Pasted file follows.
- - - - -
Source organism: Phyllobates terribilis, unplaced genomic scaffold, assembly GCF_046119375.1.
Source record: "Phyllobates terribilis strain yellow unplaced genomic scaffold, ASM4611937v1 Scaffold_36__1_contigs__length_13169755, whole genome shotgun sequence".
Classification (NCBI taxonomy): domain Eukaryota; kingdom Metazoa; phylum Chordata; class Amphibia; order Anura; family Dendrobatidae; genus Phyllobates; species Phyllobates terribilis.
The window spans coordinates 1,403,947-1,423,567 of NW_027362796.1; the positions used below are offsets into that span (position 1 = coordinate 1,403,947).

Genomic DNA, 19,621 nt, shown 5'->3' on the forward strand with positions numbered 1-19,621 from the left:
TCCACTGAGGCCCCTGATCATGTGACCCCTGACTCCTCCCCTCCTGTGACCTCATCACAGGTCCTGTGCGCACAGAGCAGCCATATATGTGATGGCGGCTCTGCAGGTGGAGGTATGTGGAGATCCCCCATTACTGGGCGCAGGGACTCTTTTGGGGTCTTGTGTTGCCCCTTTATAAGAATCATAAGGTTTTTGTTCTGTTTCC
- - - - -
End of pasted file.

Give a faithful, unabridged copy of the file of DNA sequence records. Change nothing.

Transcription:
Source organism: Phyllobates terribilis, unplaced genomic scaffold, assembly GCF_046119375.1.
Source record: "Phyllobates terribilis strain yellow unplaced genomic scaffold, ASM4611937v1 Scaffold_36__1_contigs__length_13169755, whole genome shotgun sequence".
Classification (NCBI taxonomy): domain Eukaryota; kingdom Metazoa; phylum Chordata; class Amphibia; order Anura; family Dendrobatidae; genus Phyllobates; species Phyllobates terribilis.
The window spans coordinates 1,403,947-1,423,567 of NW_027362796.1; the positions used below are offsets into that span (position 1 = coordinate 1,403,947).

Genomic DNA, 19,621 nt, shown 5'->3' on the forward strand with positions numbered 1-19,621 from the left:
TCCACTGAGGCCCCTGATCATGTGACCCCTGACTCCTCCCCTCCTGTGACCTCATCACAGGTCCTGTGCGCACAGAGCAGCCATATATGTGATGGCGGCTCTGCAGGTGGAGGTATGTGGAGATCCCCCATTACTGGGCGCAGGGACTCTTTTGGGGTCTTGTGTTGCCCCTTTATAAGAATCATAAGGTTTTTGTTCTGTTTCC